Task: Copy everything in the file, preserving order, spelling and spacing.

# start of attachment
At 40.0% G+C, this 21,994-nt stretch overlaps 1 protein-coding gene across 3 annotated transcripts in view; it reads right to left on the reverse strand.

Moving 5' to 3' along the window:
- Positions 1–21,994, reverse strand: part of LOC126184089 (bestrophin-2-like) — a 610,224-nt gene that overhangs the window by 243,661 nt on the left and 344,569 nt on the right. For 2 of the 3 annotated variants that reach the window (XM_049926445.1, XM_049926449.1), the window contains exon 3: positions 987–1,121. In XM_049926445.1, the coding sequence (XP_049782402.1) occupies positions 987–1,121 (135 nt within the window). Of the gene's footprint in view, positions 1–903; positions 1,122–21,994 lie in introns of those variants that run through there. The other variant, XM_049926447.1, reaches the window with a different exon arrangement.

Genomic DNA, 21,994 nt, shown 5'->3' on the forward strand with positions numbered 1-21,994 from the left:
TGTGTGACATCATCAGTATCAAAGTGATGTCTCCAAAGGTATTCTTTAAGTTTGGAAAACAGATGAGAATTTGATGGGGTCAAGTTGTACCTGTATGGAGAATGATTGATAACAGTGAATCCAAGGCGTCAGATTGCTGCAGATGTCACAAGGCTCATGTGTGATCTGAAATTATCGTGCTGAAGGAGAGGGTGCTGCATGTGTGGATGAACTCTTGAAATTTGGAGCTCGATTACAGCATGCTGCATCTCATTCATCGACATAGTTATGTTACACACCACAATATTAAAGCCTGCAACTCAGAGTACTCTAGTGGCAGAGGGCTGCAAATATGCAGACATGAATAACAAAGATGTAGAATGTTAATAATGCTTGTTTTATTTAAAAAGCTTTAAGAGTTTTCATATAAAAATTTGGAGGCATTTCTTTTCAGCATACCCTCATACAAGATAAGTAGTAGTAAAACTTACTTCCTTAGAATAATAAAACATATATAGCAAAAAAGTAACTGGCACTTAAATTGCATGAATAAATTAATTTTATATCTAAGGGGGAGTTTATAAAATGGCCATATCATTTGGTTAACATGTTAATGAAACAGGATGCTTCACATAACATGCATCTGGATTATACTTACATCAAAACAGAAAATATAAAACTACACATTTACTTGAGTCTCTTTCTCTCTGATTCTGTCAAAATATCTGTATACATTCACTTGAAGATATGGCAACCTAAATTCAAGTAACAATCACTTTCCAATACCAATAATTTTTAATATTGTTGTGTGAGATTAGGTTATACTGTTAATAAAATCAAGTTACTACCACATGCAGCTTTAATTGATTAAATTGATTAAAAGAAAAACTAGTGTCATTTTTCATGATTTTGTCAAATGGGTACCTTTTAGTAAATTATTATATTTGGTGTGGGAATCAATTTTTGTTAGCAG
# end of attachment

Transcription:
At 40.0% G+C, this 21,994-nt stretch overlaps 1 protein-coding gene across 3 annotated transcripts in view; it reads right to left on the reverse strand.

Moving 5' to 3' along the window:
- Positions 1–21,994, reverse strand: part of LOC126184089 (bestrophin-2-like) — a 610,224-nt gene that overhangs the window by 243,661 nt on the left and 344,569 nt on the right. For 2 of the 3 annotated variants that reach the window (XM_049926445.1, XM_049926449.1), the window contains exon 3: positions 987–1,121. In XM_049926445.1, the coding sequence (XP_049782402.1) occupies positions 987–1,121 (135 nt within the window). Of the gene's footprint in view, positions 1–903; positions 1,122–21,994 lie in introns of those variants that run through there. The other variant, XM_049926447.1, reaches the window with a different exon arrangement.

Genomic DNA, 21,994 nt, shown 5'->3' on the forward strand with positions numbered 1-21,994 from the left:
TGTGTGACATCATCAGTATCAAAGTGATGTCTCCAAAGGTATTCTTTAAGTTTGGAAAACAGATGAGAATTTGATGGGGTCAAGTTGTACCTGTATGGAGAATGATTGATAACAGTGAATCCAAGGCGTCAGATTGCTGCAGATGTCACAAGGCTCATGTGTGATCTGAAATTATCGTGCTGAAGGAGAGGGTGCTGCATGTGTGGATGAACTCTTGAAATTTGGAGCTCGATTACAGCATGCTGCATCTCATTCATCGACATAGTTATGTTACACACCACAATATTAAAGCCTGCAACTCAGAGTACTCTAGTGGCAGAGGGCTGCAAATATGCAGACATGAATAACAAAGATGTAGAATGTTAATAATGCTTGTTTTATTTAAAAAGCTTTAAGAGTTTTCATATAAAAATTTGGAGGCATTTCTTTTCAGCATACCCTCATACAAGATAAGTAGTAGTAAAACTTACTTCCTTAGAATAATAAAACATATATAGCAAAAAAGTAACTGGCACTTAAATTGCATGAATAAATTAATTTTATATCTAAGGGGGAGTTTATAAAATGGCCATATCATTTGGTTAACATGTTAATGAAACAGGATGCTTCACATAACATGCATCTGGATTATACTTACATCAAAACAGAAAATATAAAACTACACATTTACTTGAGTCTCTTTCTCTCTGATTCTGTCAAAATATCTGTATACATTCACTTGAAGATATGGCAACCTAAATTCAAGTAACAATCACTTTCCAATACCAATAATTTTTAATATTGTTGTGTGAGATTAGGTTATACTGTTAATAAAATCAAGTTACTACCACATGCAGCTTTAATTGATTAAATTGATTAAAAGAAAAACTAGTGTCATTTTTCATGATTTTGTCAAATGGGTACCTTTTAGTAAATTATTATATTTGGTGTGGGAATCAATTTTTGTTAGCAG